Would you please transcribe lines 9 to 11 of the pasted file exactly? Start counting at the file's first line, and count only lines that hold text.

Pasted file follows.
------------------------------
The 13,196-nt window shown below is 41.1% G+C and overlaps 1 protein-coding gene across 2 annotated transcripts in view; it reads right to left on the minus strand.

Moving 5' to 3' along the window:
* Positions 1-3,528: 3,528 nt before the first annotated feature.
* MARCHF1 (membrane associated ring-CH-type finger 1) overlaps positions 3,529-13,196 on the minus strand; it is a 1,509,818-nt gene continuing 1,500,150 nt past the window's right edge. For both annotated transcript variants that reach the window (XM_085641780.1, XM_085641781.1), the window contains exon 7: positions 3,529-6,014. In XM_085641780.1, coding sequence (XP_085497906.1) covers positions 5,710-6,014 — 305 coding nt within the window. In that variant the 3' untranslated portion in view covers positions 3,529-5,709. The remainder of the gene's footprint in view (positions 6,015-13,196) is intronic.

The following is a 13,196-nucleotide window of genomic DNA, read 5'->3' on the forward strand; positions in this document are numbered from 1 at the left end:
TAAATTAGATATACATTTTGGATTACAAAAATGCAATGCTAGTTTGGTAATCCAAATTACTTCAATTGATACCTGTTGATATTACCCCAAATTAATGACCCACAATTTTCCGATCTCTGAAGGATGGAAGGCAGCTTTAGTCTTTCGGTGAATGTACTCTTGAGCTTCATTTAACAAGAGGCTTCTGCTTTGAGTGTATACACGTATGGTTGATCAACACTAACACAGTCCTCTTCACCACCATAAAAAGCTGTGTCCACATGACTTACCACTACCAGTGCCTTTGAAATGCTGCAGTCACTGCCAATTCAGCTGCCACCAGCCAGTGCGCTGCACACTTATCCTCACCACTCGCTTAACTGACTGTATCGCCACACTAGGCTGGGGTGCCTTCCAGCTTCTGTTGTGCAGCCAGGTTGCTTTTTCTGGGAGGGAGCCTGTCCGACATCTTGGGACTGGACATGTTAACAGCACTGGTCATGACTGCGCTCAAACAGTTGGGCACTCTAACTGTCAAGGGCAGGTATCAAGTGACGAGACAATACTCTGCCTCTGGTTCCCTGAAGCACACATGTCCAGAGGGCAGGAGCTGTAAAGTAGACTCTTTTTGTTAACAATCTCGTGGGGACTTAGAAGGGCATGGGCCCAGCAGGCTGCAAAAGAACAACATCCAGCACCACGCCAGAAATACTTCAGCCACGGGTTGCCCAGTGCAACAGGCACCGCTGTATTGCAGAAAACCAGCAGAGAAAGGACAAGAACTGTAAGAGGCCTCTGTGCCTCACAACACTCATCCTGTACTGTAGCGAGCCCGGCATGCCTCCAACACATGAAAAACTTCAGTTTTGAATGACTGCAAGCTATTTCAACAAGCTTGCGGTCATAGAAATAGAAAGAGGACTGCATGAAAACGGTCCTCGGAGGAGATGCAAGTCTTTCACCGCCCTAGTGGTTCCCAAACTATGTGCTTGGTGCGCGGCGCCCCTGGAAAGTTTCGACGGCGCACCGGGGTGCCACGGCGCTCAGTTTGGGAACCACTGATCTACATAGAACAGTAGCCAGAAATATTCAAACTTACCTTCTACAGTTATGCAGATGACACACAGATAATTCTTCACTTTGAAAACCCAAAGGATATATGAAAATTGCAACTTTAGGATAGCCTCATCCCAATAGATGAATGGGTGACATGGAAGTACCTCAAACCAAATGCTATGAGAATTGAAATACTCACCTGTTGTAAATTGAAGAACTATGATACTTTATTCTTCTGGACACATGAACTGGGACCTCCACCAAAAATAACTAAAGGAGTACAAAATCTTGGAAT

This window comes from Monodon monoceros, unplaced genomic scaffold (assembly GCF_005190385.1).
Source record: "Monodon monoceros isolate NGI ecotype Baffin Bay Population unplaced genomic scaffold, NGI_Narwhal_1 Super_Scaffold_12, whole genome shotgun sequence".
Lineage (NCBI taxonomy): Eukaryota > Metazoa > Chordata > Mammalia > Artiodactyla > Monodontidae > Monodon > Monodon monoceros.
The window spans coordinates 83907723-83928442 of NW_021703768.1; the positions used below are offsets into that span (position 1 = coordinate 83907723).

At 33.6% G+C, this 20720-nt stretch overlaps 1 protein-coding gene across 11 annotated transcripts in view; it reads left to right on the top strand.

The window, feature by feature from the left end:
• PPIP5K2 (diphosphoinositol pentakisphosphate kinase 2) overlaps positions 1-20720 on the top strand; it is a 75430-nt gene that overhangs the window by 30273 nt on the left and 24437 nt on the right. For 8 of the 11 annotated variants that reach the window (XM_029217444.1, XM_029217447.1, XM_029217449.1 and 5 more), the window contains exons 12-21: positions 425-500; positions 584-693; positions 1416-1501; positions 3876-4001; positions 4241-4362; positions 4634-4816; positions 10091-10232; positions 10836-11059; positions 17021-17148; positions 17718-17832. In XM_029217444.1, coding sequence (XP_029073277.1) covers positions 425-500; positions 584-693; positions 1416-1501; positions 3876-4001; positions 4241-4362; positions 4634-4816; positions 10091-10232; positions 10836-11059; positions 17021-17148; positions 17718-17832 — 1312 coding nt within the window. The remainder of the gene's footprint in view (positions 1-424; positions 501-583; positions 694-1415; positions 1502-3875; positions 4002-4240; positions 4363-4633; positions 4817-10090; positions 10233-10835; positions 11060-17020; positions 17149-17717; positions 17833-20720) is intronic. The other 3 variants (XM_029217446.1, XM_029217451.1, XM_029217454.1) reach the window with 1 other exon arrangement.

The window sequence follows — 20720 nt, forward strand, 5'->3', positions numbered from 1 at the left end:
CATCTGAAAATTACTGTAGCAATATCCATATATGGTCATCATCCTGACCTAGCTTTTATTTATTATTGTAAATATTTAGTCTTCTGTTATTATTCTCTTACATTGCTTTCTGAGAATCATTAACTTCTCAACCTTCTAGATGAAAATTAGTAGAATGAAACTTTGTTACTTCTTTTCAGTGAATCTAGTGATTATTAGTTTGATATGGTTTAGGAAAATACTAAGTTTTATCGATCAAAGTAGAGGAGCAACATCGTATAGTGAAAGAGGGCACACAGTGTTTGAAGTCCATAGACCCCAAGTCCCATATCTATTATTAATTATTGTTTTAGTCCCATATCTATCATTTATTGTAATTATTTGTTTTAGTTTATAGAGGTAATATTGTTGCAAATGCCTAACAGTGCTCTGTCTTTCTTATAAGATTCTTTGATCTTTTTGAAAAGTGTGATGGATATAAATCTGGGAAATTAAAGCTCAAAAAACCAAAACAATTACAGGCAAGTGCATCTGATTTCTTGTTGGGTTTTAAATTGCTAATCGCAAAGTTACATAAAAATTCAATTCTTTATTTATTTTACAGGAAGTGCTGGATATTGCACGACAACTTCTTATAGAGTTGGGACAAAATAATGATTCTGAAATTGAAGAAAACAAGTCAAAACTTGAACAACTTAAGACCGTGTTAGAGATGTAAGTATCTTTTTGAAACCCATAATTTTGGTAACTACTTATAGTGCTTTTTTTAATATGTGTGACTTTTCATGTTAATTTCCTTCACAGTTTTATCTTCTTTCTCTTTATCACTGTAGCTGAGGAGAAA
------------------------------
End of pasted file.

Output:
Lineage (NCBI taxonomy): Eukaryota > Metazoa > Chordata > Mammalia > Artiodactyla > Monodontidae > Monodon > Monodon monoceros.
The window spans coordinates 83907723-83928442 of NW_021703768.1; the positions used below are offsets into that span (position 1 = coordinate 83907723).

At 33.6% G+C, this 20720-nt stretch overlaps 1 protein-coding gene across 11 annotated transcripts in view; it reads left to right on the top strand.